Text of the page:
Upcycling is the process of converting waste materials or useless products into new materials or products of better quality or for better environmental value.
The goal of upcycling is to prevent wasting potentially useful materials by making use of existing ones. This reduces the consumption of new raw materials when creating new products. Reducing the use of new raw materials can result in a reduction of energy usage, air pollution, water pollution and even greenhouse gas emissions.
Upcycling is the opposite of downcycling, which is the other half of the recycling process. Downcycling involves converting materials and products into new materials of lesser quality. Most recycling involves converting or extracting useful materials from a product and creating a different product or material.
For example, during the recycling process of plastics other than those used to create bottles, many different types of plastics are mixed, resulting in a hybrid. This hybrid is used in the manufacturing of plastic lumber applications. However, unlike the engineered polymer ABS which hold properties of several plastics well, recycled plastics suffer phase-separation that causes structural weakness in the final product.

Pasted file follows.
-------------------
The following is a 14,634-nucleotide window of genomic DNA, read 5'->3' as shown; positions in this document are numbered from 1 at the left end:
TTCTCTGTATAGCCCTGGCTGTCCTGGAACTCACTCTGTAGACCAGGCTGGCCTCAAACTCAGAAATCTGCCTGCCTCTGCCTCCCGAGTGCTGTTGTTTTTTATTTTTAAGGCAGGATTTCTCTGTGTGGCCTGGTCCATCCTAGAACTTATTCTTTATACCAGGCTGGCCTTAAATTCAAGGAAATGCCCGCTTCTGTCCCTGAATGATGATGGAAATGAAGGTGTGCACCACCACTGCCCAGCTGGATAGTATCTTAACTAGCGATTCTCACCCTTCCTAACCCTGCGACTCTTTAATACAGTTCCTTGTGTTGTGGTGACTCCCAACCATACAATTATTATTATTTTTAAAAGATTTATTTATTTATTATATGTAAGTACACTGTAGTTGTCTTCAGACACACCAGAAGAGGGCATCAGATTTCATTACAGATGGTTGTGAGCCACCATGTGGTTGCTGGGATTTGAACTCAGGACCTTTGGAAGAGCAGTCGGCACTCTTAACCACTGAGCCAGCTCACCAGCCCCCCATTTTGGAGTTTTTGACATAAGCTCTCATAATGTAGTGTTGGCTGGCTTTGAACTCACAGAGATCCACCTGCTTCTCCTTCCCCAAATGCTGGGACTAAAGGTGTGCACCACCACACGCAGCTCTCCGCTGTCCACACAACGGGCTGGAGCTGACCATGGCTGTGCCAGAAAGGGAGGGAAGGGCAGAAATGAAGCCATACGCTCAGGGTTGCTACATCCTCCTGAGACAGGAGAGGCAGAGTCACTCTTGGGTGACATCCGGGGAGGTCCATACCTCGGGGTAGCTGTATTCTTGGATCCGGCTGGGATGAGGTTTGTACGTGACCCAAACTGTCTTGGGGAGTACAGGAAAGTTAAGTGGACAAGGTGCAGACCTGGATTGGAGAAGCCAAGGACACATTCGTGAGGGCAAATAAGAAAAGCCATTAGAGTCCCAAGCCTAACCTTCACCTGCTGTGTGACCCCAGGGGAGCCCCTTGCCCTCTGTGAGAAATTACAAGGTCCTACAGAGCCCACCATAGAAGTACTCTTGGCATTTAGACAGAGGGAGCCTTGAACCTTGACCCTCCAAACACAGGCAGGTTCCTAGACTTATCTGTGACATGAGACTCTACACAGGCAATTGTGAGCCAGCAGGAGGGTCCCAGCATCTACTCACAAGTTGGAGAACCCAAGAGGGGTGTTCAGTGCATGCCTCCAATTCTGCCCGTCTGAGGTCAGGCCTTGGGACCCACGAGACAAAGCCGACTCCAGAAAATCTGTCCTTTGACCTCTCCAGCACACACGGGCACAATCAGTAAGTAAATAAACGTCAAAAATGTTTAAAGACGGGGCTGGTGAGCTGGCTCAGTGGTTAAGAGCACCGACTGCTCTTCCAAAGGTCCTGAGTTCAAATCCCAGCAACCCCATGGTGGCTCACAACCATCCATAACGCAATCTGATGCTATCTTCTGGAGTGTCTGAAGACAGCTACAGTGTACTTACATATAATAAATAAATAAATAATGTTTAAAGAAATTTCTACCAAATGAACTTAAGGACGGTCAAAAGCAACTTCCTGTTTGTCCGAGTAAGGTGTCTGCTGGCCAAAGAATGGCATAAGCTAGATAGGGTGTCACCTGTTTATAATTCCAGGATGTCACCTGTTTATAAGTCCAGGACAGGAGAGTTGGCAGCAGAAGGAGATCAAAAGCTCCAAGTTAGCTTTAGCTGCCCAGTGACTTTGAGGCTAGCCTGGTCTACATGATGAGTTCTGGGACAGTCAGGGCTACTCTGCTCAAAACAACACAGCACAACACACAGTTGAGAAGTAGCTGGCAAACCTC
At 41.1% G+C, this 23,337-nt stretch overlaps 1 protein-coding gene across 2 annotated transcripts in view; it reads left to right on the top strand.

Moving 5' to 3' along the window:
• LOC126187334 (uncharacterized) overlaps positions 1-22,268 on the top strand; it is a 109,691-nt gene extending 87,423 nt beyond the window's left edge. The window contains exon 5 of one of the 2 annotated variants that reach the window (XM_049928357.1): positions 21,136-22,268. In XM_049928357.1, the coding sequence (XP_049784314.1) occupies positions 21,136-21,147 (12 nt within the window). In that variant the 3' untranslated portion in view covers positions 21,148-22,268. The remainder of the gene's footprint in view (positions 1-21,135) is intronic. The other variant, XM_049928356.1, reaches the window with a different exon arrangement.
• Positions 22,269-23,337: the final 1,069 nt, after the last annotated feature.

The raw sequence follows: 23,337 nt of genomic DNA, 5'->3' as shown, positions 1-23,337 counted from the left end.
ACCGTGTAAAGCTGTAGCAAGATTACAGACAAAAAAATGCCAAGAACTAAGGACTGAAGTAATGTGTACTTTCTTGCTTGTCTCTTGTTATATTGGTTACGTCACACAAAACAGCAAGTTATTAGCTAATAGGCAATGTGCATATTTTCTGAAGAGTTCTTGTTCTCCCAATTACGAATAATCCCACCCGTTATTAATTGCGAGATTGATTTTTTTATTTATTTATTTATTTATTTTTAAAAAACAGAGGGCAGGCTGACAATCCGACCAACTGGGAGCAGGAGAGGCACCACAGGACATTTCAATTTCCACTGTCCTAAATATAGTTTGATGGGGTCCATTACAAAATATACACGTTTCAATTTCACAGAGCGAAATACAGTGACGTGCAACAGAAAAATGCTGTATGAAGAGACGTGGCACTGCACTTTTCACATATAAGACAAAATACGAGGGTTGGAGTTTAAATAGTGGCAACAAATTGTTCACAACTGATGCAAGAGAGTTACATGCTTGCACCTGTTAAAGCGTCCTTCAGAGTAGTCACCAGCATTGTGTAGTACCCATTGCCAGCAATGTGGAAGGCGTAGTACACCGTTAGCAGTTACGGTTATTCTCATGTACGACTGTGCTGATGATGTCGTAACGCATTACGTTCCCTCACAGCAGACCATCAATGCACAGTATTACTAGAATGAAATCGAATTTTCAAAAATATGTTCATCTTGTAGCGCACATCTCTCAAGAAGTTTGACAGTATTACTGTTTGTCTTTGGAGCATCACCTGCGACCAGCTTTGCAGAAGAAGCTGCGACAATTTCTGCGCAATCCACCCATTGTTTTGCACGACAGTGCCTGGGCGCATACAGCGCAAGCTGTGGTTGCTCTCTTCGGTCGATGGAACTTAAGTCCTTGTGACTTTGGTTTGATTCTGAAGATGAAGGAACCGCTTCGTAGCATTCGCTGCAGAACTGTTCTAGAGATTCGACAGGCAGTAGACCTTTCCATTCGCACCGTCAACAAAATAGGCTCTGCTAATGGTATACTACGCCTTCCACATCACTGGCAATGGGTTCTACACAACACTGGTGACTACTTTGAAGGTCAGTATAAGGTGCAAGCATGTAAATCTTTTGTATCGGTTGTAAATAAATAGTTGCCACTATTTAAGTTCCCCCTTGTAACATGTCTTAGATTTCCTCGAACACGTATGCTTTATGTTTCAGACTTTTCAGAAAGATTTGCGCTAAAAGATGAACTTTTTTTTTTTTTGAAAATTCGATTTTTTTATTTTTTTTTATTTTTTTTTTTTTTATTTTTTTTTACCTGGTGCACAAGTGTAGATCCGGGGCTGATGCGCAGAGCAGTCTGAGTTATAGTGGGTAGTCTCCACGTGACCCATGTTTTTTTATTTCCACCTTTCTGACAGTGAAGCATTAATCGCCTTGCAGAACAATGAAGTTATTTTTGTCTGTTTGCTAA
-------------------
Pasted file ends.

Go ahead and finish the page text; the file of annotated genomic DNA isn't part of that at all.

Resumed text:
In developing countries, where new raw materials are often expensive, upcycling is commonly practiced, largely due to impoverished conditions.
Upcycling has seen an increase in use due to its current marketability and the lowered cost of reused materials. Inhabitat, a blog devoted to sustainability and design, holds an annual upcycling design competition with entries coming from around the globe.
Upcycling has shown significant growth across the United States. For example, the number of products tagged with the word “upcycled” increased from about 7,900 in January 2010 to nearly 30,000 a year later—an increase of 275 percent. As of October 2011, that number stood at nearly 167,000, an additional increase of 450%.
-page referenced from Wikipedia